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RCO





Joined: 02 Mar 2009
Posts: 6276
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votes: 3
Location: Ontario

PostPosted: Wed Feb 15, 2017 7:19 pm    Post subject: voter turnout high among jailed voters last election Reply with quote

( an interesting video/article from the rebel , a conservative mp asked some hard questions , such as how many actually voted and in what ridings were those votes cast ?

the number of votes cast by incarcerated electors is shockingly high at 22,362 when considering the number of jails and prisoners we actually have in Canada . the number of votes cast also aren't that high in ridings with prisons like Kingston and the islands ( which is a safe liberal riding ) , only 118 votes were cast there , so a lot were actually voting in the "original" ridings they lived in prior to going to prison ,

the big question is why did so many care to vote in ridings they don't even live in anymore and who was organizing this effort from behind bars ? )



February 15, 2017

EXCLUSIVE: Tough-on-crime candidates lost in ridings with large prison populations

Christopher Wilson
Rebel Commentator



In 2002, the Supreme Court of Canada ruled on Sauve v Canada, overturning an Elections Canada law barring prisoners from voting. So prisoner voting is nothing new in Canada; we’ve now had it for five elections.



But do ridings in Canada with large prison populations tend to vote for a particular party, and has that determined some election results?

Conservative MP Jim Eglinski filed an order paper question in the House of Commons asking those very questions.

The results are in and we will as always post the entire document below so you can see how many prisoners voted in each riding across the country.

But I want to highlight two ridings for you in particular, Elmwood-Transcona in Manitoba and Churchill in Saskatchewan. Both are ridings where Conservative incumbent MPs lost, and they lost by less than the margin of prisoner votes cast.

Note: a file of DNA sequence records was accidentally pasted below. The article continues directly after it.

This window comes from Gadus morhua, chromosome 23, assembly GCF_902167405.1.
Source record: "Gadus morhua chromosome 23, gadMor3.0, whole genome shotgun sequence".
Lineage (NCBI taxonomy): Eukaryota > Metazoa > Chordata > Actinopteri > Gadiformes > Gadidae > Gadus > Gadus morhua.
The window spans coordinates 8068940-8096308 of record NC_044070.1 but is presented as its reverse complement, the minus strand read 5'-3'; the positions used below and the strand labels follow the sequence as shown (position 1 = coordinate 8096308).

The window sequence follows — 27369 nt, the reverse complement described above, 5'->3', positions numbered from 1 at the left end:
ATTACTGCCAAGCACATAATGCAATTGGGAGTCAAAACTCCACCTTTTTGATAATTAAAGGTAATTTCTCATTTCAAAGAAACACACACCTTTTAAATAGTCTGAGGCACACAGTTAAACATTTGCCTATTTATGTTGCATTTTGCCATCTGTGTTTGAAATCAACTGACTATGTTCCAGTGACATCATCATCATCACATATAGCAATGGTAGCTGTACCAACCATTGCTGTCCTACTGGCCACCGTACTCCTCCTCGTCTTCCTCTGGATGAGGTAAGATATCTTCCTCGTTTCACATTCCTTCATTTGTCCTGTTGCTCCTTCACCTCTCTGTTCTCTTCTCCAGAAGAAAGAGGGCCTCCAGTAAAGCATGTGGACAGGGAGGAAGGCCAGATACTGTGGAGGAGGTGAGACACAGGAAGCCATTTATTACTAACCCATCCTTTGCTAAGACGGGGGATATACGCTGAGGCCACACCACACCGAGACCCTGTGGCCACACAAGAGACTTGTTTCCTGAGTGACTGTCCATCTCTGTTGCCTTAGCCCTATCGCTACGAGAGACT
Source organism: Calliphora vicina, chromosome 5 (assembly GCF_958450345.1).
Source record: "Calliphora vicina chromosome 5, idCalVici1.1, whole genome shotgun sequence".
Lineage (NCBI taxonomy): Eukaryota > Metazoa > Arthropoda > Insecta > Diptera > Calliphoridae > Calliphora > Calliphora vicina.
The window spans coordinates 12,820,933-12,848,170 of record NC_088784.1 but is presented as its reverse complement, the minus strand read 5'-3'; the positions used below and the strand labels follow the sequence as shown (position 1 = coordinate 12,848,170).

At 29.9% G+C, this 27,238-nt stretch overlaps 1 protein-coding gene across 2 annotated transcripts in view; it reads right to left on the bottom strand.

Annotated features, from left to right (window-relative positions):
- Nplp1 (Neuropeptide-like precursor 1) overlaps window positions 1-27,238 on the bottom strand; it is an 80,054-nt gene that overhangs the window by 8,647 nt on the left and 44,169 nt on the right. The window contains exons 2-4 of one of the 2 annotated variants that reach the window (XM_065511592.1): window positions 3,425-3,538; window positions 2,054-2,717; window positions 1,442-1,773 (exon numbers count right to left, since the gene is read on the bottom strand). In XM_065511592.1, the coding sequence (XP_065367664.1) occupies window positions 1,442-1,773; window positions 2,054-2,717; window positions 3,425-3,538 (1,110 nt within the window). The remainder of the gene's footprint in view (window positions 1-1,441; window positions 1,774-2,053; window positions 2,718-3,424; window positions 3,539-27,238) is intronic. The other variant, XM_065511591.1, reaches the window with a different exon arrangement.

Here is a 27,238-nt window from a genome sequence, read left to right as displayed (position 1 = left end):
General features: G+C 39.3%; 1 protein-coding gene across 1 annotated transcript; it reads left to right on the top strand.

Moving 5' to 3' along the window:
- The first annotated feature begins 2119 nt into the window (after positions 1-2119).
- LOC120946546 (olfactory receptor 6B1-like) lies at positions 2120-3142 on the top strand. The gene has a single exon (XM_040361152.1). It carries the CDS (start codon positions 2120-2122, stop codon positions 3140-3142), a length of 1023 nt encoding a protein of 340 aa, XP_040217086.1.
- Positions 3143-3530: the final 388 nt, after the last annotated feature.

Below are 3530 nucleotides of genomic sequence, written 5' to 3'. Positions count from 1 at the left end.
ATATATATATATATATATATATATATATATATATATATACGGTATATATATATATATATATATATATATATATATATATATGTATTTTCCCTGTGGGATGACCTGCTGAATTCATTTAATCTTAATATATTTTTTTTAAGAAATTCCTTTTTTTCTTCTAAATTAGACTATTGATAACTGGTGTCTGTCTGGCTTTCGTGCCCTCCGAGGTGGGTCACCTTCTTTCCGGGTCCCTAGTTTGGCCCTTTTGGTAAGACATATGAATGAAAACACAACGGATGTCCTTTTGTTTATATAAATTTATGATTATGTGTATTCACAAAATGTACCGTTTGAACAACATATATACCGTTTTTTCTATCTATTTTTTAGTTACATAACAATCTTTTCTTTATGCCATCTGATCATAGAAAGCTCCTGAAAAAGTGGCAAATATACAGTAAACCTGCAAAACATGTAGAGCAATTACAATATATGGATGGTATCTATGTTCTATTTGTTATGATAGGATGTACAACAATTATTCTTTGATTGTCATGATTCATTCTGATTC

But here is what is most interesting:

Both the defeated incumbent Conservatives were outspoken and tough on crime...

This can be a lesson for our American viewers, especially those in Florida where a political action committee wants the Supreme Court to overturn that state’s ban on those with felonies from voting.

Florida is so valuable in the Electoral College — would you like to see over 1.7 million convicted felons regain their right to vote and possibly tip every election from now on to the soft-on-crime Democrats?

http://www.therebel.media/excl.....opulations
RCO





Joined: 02 Mar 2009
Posts: 6276
Reputation: 229
votes: 3
Location: Ontario

PostPosted: Wed Feb 15, 2017 7:37 pm    Post subject: Reply with quote

another thing that stands out when looking thru the more detailed numbers is the number of " rejected ballots " there much higher than normal levels in an average riding , they run as high as 10 % of the prisoner vote cast in some ridings


why would so many prisoners go to all the trouble of requesting a ballot for a riding they don't live and might not of lived in for years only to spoil it ?


it really doesn't make any sense unless you look at things from a different perspective , perhaps there was internal pressure from within the jail to request a ballot for some reason ? and these prisoners felt it would be in there best interest to vote and participate in the election

but they didn't actually care if there vote counted or not , they just wanted " someone " to think they had voted

its all very weird and definitely hard to explain
RCO





Joined: 02 Mar 2009
Posts: 6276
Reputation: 229
votes: 3
Location: Ontario

PostPosted: Wed Feb 15, 2017 7:44 pm    Post subject: Reply with quote

( according to WPB and a detailed page about Canada's prisons , there is on average 40,663 prisoners in Canadian jails , a little calculations and according to my numbers that means a voter turnout of 54 % , which is less than an average riding in Canada but seems really high when considering all the trouble involved in requesting a ballot out of riding and such )




Prison population total (including pre-trial detainees / remand prisoners)


40 663


http://www.prisonstudies.org/country/canada
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